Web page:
Do recurrent aches and pains keep you from running very often, or running as far as you’d like? The folks over at Greatist talked to Jason Fitzgerald, a USA Track and Field coach and writer about how stride can hold you back when you’re trying to reach your running goals.
But hang on: These tricks are only for people who have struggled with pain while running — if you are a regular runner with no nagging problems, stick to what you’ve been doing. It clearly works, and changing your routine at this point could mess up your form, Fitzgerald says.
• Pay attention to when your foot hits the ground: It doesn’t really matter what part of your foot hits the ground first, according to Fitzgerald — it’s more about whether your foot is under your body when it comes down. If you reach your foot out before you land on it, the shock can damage your joints, Fitzgerald said.
• Stand up straight: It’s true that a little forward lean is good running form, but it shouldn’t come from your waist, says Fitzgerald. Stand up straight, and a natural lean forward will come from your ankles.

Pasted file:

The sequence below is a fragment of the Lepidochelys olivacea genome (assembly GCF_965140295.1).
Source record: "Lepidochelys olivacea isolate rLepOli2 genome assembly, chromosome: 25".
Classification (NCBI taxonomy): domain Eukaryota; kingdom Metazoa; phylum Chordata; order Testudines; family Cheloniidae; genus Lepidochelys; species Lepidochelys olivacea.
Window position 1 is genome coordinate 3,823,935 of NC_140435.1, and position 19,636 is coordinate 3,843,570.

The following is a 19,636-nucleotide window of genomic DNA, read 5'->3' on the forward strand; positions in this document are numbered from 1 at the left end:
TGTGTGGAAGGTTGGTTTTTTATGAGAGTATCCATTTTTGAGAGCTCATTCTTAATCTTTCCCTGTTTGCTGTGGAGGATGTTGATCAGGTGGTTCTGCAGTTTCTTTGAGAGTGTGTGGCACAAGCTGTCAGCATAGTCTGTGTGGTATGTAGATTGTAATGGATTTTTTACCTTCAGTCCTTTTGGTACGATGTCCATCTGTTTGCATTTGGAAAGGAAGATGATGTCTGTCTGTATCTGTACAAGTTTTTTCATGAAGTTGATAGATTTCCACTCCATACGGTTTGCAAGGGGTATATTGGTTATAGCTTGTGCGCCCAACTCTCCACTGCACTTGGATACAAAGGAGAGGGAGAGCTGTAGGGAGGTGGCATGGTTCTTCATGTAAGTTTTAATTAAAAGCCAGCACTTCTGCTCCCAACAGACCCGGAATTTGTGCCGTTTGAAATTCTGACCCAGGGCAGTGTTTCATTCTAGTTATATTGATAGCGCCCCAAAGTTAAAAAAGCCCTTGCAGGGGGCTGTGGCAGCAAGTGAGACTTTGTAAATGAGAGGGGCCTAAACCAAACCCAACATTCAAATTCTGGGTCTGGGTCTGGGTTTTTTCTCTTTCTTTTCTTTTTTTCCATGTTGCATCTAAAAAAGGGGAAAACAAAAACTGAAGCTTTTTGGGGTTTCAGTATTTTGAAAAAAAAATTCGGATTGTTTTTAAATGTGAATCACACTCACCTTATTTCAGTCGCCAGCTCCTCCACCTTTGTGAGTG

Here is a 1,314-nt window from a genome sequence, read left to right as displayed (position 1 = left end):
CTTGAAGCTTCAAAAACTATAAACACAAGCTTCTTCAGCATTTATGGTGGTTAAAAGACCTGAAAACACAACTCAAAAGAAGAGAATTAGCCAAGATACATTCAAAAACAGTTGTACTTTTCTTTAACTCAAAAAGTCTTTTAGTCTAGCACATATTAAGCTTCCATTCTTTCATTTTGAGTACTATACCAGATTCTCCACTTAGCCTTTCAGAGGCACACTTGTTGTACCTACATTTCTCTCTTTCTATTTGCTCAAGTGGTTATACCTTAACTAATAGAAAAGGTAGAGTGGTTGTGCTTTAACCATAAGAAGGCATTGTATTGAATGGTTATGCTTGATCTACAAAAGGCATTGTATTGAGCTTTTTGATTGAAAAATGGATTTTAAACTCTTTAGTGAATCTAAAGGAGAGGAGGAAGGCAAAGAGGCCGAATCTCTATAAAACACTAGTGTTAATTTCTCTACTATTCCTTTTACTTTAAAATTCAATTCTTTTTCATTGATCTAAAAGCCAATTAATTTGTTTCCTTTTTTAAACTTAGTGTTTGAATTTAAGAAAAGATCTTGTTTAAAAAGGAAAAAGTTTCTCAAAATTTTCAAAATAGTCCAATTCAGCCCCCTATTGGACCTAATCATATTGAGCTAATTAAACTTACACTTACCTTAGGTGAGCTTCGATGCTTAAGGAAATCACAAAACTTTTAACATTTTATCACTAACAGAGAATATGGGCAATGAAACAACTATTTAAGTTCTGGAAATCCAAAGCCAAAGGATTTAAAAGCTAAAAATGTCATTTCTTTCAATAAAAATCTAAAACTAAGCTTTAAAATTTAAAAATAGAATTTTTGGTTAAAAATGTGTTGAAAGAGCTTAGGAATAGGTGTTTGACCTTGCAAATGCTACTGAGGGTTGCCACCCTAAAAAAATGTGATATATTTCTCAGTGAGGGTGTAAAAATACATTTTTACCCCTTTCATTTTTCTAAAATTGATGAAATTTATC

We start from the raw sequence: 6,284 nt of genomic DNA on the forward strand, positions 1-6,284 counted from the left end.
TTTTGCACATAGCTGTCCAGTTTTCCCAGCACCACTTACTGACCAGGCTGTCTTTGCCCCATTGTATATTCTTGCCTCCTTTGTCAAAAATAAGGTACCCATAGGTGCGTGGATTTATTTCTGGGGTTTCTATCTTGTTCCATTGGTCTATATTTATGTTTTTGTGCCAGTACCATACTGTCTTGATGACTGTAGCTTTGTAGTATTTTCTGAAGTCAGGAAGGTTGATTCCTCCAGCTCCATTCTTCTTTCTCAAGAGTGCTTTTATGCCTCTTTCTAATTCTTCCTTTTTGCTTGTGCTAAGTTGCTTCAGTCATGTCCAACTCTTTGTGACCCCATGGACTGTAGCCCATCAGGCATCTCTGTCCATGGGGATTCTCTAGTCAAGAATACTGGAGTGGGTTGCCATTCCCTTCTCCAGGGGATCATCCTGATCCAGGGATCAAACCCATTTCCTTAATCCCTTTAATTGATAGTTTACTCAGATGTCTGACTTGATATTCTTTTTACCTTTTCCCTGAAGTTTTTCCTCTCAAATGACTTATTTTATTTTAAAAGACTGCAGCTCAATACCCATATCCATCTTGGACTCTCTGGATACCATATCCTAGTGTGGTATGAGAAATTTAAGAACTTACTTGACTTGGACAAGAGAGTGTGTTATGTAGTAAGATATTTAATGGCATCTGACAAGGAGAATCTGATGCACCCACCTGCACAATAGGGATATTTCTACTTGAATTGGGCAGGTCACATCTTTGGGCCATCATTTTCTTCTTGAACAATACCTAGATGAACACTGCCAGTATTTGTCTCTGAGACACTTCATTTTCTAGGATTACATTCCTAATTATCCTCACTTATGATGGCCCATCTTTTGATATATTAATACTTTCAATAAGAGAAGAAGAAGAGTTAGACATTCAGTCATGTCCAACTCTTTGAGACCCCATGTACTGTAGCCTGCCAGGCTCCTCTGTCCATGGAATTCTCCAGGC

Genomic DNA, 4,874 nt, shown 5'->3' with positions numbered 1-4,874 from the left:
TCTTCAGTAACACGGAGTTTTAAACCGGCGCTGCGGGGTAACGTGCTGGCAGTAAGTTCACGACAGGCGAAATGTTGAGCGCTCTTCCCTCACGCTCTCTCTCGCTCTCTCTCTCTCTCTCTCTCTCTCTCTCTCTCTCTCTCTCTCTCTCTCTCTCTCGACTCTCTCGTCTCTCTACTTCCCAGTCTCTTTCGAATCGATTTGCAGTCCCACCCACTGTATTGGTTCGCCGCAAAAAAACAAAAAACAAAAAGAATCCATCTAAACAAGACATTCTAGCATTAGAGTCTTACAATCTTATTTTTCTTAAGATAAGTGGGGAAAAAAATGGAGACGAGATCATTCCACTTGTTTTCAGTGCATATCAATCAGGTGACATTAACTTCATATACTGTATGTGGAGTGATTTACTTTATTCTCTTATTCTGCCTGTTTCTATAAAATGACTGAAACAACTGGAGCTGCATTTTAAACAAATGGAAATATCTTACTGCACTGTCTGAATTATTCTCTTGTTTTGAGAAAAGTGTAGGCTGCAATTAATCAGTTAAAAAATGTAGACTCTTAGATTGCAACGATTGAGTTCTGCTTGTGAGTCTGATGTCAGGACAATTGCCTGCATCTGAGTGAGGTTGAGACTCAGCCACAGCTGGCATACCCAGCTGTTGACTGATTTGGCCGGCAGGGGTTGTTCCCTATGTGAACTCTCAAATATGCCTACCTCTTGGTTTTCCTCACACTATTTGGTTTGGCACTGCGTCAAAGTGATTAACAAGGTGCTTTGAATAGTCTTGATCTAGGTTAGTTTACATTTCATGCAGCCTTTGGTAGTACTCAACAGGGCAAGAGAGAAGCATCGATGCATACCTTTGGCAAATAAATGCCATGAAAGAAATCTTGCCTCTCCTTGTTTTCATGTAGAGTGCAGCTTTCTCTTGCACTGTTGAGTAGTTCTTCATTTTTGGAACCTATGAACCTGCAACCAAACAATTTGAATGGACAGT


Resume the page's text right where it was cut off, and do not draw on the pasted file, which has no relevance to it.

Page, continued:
• Use a short, fast stride and keep your cadence high: Ideally, runners will take about 170 steps a minute. The short steps reduce impact on your knees and help with speed, Fitzgerald said. Next time you run, count the number of steps you take on your right foot for one minute, double it, and you’ll have your cadence.
For more on injury-free running, Fitzgerald’s site StrengthRunning.com has videos on injury prevention and an online course on running that can be delivered to your email.